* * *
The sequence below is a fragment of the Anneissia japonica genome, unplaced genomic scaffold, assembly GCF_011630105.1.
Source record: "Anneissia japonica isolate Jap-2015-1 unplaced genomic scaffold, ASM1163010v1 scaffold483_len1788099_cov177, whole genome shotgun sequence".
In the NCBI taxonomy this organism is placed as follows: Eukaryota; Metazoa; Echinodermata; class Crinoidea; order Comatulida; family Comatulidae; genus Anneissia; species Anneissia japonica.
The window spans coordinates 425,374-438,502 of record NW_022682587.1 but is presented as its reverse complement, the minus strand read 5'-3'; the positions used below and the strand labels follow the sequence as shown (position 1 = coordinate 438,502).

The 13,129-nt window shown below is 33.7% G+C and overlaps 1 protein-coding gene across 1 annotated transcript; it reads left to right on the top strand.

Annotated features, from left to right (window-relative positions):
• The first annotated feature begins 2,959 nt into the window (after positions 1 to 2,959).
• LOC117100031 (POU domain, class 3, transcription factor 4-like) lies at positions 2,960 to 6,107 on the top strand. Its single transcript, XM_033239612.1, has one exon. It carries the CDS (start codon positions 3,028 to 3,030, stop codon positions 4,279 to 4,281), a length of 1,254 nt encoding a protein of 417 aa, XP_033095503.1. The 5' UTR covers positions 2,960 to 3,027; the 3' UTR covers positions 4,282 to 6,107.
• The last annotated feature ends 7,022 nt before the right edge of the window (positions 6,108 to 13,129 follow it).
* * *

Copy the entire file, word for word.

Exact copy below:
The sequence below is a fragment of the Anneissia japonica genome, unplaced genomic scaffold, assembly GCF_011630105.1.
Source record: "Anneissia japonica isolate Jap-2015-1 unplaced genomic scaffold, ASM1163010v1 scaffold483_len1788099_cov177, whole genome shotgun sequence".
In the NCBI taxonomy this organism is placed as follows: Eukaryota; Metazoa; Echinodermata; class Crinoidea; order Comatulida; family Comatulidae; genus Anneissia; species Anneissia japonica.
The window spans coordinates 425,374-438,502 of record NW_022682587.1 but is presented as its reverse complement, the minus strand read 5'-3'; the positions used below and the strand labels follow the sequence as shown (position 1 = coordinate 438,502).

The 13,129-nt window shown below is 33.7% G+C and overlaps 1 protein-coding gene across 1 annotated transcript; it reads left to right on the top strand.

Annotated features, from left to right (window-relative positions):
• The first annotated feature begins 2,959 nt into the window (after positions 1 to 2,959).
• LOC117100031 (POU domain, class 3, transcription factor 4-like) lies at positions 2,960 to 6,107 on the top strand. Its single transcript, XM_033239612.1, has one exon. It carries the CDS (start codon positions 3,028 to 3,030, stop codon positions 4,279 to 4,281), a length of 1,254 nt encoding a protein of 417 aa, XP_033095503.1. The 5' UTR covers positions 2,960 to 3,027; the 3' UTR covers positions 4,282 to 6,107.
• The last annotated feature ends 7,022 nt before the right edge of the window (positions 6,108 to 13,129 follow it).